PHASE 3 was a pinhole interpretation of the childrens book 'The Gruffalo' (which seemed like a good idea at the time!)

The exhibition ran opposite 'The Writing on the Wall' images by Lisa Furness in the South tunnel.


PHASE 1
Awfulogramme portraits

Linda

Martin

Judy

Jo and Wendy

Wend

Dave

Scott



Rosa


Rosa 2


Molly

Kate

PHASE 2
'500,000,000 years of pinhole imaging'
62 images of pinhole cameras

From,,,,,,


to,,,,

,,,the beer can camera and the 'Awfulogramme'


Featuring cameras designed and built by:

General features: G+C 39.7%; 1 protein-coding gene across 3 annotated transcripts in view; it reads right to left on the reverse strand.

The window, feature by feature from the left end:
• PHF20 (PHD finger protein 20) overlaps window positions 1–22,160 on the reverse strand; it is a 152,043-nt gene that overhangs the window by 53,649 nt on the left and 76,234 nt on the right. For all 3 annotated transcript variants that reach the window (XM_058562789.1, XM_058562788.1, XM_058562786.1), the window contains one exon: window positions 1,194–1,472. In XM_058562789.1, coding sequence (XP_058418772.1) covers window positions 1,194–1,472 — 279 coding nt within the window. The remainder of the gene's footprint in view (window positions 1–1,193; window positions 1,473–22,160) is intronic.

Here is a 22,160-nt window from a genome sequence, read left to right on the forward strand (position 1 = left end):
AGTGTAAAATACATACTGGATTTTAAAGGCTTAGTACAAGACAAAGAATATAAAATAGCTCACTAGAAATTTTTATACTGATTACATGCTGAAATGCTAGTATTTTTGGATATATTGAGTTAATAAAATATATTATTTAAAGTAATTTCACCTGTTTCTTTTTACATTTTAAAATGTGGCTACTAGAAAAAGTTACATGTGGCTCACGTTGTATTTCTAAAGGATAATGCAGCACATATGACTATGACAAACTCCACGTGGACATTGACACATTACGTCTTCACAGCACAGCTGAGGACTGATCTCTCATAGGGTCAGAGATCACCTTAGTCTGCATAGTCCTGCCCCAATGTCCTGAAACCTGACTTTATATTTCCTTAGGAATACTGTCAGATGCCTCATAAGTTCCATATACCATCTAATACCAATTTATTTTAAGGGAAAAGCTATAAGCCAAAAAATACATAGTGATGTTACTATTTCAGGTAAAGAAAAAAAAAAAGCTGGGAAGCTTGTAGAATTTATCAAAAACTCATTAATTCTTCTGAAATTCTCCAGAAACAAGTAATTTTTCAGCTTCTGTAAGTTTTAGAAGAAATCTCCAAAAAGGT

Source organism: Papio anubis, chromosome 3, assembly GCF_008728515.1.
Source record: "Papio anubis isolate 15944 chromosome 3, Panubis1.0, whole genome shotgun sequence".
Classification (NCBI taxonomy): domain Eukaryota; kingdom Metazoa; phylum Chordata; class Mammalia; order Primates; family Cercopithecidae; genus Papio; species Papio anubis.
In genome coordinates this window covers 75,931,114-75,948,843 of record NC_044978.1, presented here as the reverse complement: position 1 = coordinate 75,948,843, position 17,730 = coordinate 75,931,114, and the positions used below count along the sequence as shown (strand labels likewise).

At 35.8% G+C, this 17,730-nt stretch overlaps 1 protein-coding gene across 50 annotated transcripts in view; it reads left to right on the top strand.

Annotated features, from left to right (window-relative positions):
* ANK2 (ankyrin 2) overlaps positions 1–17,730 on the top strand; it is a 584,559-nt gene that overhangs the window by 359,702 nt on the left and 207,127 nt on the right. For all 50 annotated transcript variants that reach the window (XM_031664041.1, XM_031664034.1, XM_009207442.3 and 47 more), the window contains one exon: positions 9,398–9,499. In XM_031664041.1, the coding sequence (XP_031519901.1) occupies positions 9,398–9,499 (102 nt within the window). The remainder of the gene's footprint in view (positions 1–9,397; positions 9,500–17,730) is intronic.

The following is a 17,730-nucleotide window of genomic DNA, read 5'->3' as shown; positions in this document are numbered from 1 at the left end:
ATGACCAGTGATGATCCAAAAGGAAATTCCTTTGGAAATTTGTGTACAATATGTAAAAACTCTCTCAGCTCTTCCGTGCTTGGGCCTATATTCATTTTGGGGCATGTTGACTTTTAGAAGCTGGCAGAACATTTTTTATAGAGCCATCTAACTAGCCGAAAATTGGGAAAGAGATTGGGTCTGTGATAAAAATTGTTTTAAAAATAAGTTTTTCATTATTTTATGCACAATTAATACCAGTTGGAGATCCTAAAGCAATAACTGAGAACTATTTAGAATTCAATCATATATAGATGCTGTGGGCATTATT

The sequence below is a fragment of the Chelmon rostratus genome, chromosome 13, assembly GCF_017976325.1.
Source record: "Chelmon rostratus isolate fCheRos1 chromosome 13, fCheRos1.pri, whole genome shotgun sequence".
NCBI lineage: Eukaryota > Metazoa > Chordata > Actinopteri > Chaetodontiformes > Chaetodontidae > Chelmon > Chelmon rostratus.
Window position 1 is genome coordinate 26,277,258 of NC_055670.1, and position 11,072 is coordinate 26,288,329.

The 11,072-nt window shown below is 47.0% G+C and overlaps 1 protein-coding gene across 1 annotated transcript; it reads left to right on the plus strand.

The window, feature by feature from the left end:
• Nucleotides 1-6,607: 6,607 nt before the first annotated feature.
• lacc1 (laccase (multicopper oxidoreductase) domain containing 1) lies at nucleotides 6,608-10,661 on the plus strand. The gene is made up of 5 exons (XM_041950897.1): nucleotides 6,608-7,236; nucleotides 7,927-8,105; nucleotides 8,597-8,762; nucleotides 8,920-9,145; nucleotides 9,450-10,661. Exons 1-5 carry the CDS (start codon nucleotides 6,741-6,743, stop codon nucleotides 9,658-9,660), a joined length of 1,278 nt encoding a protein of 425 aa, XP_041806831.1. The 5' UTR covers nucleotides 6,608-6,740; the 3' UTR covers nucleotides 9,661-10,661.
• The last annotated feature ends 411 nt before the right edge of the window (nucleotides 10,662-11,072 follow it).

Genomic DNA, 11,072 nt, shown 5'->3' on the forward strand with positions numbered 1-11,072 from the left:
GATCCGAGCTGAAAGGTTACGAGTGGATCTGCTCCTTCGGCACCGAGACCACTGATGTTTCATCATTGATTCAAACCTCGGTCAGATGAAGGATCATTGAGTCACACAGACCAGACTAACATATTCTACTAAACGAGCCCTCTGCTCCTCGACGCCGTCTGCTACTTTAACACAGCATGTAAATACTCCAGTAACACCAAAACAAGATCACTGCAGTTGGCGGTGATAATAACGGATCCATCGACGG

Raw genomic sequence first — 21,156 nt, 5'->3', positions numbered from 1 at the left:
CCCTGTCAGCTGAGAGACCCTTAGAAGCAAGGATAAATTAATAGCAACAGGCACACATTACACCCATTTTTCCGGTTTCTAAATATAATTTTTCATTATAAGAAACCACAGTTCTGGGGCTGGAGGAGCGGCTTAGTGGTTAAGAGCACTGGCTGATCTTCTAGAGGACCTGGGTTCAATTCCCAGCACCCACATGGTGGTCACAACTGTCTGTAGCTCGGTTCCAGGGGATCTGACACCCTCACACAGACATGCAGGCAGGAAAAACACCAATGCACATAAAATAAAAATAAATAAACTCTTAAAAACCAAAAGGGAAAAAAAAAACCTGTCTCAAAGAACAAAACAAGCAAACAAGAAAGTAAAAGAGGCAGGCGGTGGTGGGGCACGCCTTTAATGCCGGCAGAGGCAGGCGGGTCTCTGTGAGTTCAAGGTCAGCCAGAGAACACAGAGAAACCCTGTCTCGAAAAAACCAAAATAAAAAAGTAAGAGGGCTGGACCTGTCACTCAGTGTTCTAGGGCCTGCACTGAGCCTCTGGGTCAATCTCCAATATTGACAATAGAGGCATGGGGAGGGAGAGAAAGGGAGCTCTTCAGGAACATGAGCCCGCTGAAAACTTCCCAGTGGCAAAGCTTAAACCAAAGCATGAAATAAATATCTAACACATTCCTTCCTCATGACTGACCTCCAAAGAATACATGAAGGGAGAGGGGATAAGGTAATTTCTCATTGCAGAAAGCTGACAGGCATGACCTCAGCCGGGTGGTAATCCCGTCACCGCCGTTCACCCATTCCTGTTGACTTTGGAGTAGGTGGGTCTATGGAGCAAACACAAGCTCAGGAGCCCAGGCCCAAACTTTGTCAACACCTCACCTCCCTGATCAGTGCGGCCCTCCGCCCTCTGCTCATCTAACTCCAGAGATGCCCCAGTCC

Wayne Belger, Jo Babcock, Paolo Gioli, Eric Renner, Ralph Howell, Steve Erwin, Albelardo Morrell Dianne Bos and many more.


PHASE 3

"He has terrible tusks, and terrible claws, and terrible teeth in his terrible jaws."
Something for the whole family! a bear pit pinhole Awfulogramme adaptation of,,,,,,

'The Awfullo'



 



('Smile!')


The Exhibition
Video of the Awfullogramme exhibition






Me and 'Molly' (before 'The Awfullo!')

Rosa posing with her photo

'Visitors Book!
(the joy of public art!)


Moustache

'All plod is twat'

'Coming Soon, more stuff!'

'Very Alarm(ing?)'

'This is just creepy'

'Whoops - didnt like this one then!'

'My work plan'

Ckove

3 kittens in a basket, it wasn't! Fun it was!

Listen here for a fairly bad recording of me being interviewed by Steve Satan on the Radio